Greek Penury

Throughout recorded history populations have been in fear of their “governments”. Well they might have been. It has been calculated that, in the 20th century, 50 million people were killed by their own governments. That figure is in addition to those forced into and then killed in combat on behalf of their “governments”. Those wars, themselves, were, for the most part, initiated in order to keep an authoritative regime in power. Thus humans have good reason to be afraid of their governments.

Attempts have been made to restrict authoritarian power. The political period in office has been limited (or attempts have been made to limit) the period of supreme control, such as restrictions of term in office by statute. Another attempt has been made to ensure that the prevailing regime is obliged to have its mandate reassessed by the population by using “democratic” processes after limited periods in power. Attempts to draw up agreements to limit the power of government have been made repeatedly, in the forms of “constitutions”. All have failed in their purpose. Ways have been found around the limiting hurdles repeatedly by political powers.

Even where individuals have been restrained in their periods of power or have elected to retreat by retirement (usually having acquired substantial wealth during the period in office) or by their death, a continuum of authority has often been maintained by a predetermined succession. At times this is a relatively simple succession displayed by “royalty”. At other times it is a succession of power interests hidden from the general population and maintained by complex manipulative strategies.

Retention of power requires the labour of a subservient population. This might be obtained directly by forcing a population into subservient service – such as by conscription. On the other hand, this forced servitude might be via the indirect route of usurping the products of labour – money.

Resistance by the population is to be expected and has been expressed in modern times by “draft dodging” or the hiding of assets by “tax dodging”. But populations have been schooled into believing that these are “morally indefensible”.

“Taxation” is, of course, an integral part of societal biology. However, such has been the extractive perfidy of governments that the population reaction has often been to secrete or disguise the ownership of money.

Various attempts have been made to measure the average accumulation of money in populations. This often takes the form of “saving per unit GDP”. Primarily this is measured from banking data and the assumption has been that individuals will utilise banks to protect their funds. But this may not be the case when populations are put under extreme stress. For example, in the current “financial crisis” the percentage of “savings” might well reflect the degree of stress placed upon a population, and distort the figures. Thus regional behaviour patterns can skew “universalised” data and its collection.

The Greek population is under substantial stress currently, which includes that forced upon that nation by the European Union in a complex compendium of behavioural impositions. One result is the apparent reduction of per capita savings, recorded as well below the rest of the European Union. [Currently Greece -14.64%, EU +5.76%]. [http://knoema.com/OECDNA2014/oecd-national-accounts-at-a-glance-2014?tsId=1017460]This is likely the end product of a highly complex social aberration. At its most simple it might mean that the Greeks no longer entrust their funds to the banking system and translate or transfer their savings in a wide variety of alternate directions.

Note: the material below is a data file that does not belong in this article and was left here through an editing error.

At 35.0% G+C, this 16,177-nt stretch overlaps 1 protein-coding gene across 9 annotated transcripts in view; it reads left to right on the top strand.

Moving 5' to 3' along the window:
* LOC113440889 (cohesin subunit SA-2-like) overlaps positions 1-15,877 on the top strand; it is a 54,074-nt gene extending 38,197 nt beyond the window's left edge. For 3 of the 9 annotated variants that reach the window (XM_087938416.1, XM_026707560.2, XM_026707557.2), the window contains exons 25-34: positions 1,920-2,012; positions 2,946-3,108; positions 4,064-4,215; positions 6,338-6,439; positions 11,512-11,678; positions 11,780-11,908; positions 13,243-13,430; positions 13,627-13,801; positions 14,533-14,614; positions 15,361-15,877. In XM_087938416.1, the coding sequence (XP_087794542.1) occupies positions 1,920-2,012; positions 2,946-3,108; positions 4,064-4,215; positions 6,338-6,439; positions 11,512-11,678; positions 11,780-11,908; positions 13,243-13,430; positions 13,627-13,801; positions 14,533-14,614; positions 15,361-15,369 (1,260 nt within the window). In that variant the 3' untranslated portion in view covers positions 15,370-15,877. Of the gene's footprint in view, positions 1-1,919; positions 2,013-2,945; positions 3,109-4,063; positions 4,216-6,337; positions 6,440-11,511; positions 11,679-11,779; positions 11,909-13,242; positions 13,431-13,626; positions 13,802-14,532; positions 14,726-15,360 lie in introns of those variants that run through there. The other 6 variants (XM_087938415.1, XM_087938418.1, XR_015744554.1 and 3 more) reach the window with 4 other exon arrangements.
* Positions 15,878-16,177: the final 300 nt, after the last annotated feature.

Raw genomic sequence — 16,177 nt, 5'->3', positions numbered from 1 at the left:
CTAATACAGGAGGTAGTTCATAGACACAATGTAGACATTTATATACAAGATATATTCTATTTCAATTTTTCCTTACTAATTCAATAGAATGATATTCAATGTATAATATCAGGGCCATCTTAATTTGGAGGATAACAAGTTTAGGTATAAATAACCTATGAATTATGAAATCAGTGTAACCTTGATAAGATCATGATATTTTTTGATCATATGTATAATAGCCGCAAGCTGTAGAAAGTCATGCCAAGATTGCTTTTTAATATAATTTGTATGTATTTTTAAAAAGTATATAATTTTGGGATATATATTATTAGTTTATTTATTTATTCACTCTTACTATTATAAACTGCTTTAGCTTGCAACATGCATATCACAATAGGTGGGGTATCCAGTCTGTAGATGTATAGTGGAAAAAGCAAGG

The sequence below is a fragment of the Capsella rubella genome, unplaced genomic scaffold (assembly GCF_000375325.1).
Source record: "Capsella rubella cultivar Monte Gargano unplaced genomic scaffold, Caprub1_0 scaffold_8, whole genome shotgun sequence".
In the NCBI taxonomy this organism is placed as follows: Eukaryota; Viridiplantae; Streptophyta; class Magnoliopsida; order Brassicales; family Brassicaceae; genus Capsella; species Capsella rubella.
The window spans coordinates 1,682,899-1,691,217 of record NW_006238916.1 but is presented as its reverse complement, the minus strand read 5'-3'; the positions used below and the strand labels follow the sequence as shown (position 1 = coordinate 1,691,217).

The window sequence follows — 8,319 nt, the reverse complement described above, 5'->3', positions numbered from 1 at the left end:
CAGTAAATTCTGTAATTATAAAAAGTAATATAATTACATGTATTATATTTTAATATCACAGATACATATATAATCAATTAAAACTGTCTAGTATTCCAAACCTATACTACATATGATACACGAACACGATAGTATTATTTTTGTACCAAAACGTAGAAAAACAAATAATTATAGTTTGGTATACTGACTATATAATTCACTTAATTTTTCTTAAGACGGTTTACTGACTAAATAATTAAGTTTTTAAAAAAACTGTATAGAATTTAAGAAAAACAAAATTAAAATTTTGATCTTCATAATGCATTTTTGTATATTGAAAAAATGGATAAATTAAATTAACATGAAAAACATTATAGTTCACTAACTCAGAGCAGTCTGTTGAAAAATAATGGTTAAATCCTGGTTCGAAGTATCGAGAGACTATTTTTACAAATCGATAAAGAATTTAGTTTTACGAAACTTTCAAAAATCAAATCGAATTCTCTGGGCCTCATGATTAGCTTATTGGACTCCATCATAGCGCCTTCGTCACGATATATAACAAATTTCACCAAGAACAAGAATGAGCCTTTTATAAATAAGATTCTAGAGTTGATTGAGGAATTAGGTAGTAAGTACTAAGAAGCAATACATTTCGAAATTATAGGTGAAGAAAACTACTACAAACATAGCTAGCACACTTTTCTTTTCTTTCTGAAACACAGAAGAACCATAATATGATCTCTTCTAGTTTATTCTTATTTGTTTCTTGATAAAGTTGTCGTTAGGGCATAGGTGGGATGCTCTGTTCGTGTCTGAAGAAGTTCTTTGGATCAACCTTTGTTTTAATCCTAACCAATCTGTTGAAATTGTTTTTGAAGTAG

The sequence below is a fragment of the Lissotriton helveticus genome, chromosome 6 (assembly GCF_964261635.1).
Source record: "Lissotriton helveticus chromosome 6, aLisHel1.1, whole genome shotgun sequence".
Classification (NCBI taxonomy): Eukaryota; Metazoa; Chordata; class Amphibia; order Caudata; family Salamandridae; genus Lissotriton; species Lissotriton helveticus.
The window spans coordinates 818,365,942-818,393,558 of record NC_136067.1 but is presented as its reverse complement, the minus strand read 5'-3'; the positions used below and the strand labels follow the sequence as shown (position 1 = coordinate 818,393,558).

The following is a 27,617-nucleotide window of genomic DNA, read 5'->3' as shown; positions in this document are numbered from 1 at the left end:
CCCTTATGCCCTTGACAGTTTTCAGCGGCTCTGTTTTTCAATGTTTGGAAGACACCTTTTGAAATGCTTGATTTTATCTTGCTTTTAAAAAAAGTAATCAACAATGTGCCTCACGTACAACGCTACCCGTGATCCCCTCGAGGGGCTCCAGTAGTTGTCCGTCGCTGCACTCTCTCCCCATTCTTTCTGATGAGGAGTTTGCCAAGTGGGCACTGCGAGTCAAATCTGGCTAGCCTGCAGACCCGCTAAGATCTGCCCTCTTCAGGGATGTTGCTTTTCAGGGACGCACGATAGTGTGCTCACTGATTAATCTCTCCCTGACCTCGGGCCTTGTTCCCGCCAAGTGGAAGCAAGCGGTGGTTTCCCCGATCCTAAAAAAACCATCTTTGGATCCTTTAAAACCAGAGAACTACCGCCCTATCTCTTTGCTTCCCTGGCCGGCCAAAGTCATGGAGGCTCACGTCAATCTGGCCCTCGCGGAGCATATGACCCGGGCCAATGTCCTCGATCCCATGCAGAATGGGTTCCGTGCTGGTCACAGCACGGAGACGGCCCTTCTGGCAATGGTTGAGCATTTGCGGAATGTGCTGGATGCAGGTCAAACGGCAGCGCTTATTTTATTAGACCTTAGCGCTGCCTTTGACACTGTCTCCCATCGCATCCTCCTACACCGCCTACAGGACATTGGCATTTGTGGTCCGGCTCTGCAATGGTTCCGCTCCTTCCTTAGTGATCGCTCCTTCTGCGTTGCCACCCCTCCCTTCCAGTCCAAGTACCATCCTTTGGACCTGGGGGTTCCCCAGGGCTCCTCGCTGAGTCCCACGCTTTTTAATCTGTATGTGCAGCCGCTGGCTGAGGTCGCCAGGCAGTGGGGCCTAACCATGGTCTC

One practical consideration is that the Greek economy might well be supportable by the (occult) savings of individual Greeks. This concept is not new. The payment of taxes has always reflected the contribution of individuals to their society. Thus one could, in Greece, expect that contributions from individual savings might be made towards the preservation of their society. In mundane terms a potential solution would be for the Greeks to fund their government via loans. The day-to-day mechanism of such loans would be by the issue of “bonds”, donation of money in return for a promissory note from the government to return the funds after a pre-determined date. However, in the case of Greece it is likely that the distrust of the government is so profound and the fear of inordinate taxation so great, that this is unlikely to occur. It is certainly unlikely to occur within the overriding ambit of the European Union, where Greeks will not be supporting their own nation. If EU pressure were to be applied, as is the case currently, the Greeks will be expected to contribute to a giant, impersonal, culturally undefined conglomerate with their own funds. That is unlikely to be acceptable to the Greeks.

Should the Greeks decided to isolate themselves from the European Union, it might well be that the nation could then be funded by these personal “bonds”, provided only that these were guaranteed to be tax-free indefinitely, ideally in a Greek currency, in off-shore accounts in neutral nations. These bonds might, but not necessarily be confined to Greek nationals. Thus much of the Greek “hidden wealth” could become available to shore up and re-establish national identity, culture, and a social independence. This concept is also not new. The Greeks have already conceded control of their currency to another, superior power.

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About jp

Orthopaedic Surgeon
This entry was posted in Human Behaviour, Humans as social animals and tagged , , , , , , . Bookmark the permalink.

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